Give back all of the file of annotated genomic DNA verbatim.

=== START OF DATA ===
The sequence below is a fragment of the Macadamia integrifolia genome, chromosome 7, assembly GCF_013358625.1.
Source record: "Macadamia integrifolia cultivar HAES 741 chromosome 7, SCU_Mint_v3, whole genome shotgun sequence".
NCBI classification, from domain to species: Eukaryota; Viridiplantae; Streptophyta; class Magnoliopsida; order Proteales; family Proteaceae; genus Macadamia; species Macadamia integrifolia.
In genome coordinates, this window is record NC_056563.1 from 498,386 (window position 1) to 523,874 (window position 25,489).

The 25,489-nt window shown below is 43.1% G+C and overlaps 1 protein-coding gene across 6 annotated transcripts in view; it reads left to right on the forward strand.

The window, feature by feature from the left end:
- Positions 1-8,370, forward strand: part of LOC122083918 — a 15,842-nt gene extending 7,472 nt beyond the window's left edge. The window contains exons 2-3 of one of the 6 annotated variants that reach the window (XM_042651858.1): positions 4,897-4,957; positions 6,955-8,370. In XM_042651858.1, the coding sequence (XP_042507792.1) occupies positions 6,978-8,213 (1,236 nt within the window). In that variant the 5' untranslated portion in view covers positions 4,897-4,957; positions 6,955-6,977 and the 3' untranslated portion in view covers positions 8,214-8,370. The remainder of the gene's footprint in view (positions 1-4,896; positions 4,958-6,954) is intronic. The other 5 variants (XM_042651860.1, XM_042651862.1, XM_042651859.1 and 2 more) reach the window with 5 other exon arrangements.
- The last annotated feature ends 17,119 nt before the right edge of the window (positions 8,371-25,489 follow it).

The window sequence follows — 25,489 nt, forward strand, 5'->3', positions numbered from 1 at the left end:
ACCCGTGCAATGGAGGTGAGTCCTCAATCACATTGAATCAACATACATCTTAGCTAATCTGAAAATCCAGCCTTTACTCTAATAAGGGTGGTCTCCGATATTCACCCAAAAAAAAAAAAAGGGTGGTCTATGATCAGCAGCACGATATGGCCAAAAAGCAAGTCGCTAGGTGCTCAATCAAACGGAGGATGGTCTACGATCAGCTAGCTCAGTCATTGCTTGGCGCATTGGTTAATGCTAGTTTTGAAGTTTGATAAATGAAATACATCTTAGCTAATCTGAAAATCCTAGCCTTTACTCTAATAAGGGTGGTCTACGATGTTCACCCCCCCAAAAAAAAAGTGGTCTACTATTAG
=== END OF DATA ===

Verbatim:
The sequence below is a fragment of the Macadamia integrifolia genome, chromosome 7, assembly GCF_013358625.1.
Source record: "Macadamia integrifolia cultivar HAES 741 chromosome 7, SCU_Mint_v3, whole genome shotgun sequence".
NCBI classification, from domain to species: Eukaryota; Viridiplantae; Streptophyta; class Magnoliopsida; order Proteales; family Proteaceae; genus Macadamia; species Macadamia integrifolia.
In genome coordinates, this window is record NC_056563.1 from 498,386 (window position 1) to 523,874 (window position 25,489).

The 25,489-nt window shown below is 43.1% G+C and overlaps 1 protein-coding gene across 6 annotated transcripts in view; it reads left to right on the forward strand.

The window, feature by feature from the left end:
- Positions 1-8,370, forward strand: part of LOC122083918 — a 15,842-nt gene extending 7,472 nt beyond the window's left edge. The window contains exons 2-3 of one of the 6 annotated variants that reach the window (XM_042651858.1): positions 4,897-4,957; positions 6,955-8,370. In XM_042651858.1, the coding sequence (XP_042507792.1) occupies positions 6,978-8,213 (1,236 nt within the window). In that variant the 5' untranslated portion in view covers positions 4,897-4,957; positions 6,955-6,977 and the 3' untranslated portion in view covers positions 8,214-8,370. The remainder of the gene's footprint in view (positions 1-4,896; positions 4,958-6,954) is intronic. The other 5 variants (XM_042651860.1, XM_042651862.1, XM_042651859.1 and 2 more) reach the window with 5 other exon arrangements.
- The last annotated feature ends 17,119 nt before the right edge of the window (positions 8,371-25,489 follow it).

The window sequence follows — 25,489 nt, forward strand, 5'->3', positions numbered from 1 at the left end:
ACCCGTGCAATGGAGGTGAGTCCTCAATCACATTGAATCAACATACATCTTAGCTAATCTGAAAATCCAGCCTTTACTCTAATAAGGGTGGTCTCCGATATTCACCCAAAAAAAAAAAAAGGGTGGTCTATGATCAGCAGCACGATATGGCCAAAAAGCAAGTCGCTAGGTGCTCAATCAAACGGAGGATGGTCTACGATCAGCTAGCTCAGTCATTGCTTGGCGCATTGGTTAATGCTAGTTTTGAAGTTTGATAAATGAAATACATCTTAGCTAATCTGAAAATCCTAGCCTTTACTCTAATAAGGGTGGTCTACGATGTTCACCCCCCCAAAAAAAAAGTGGTCTACTATTAG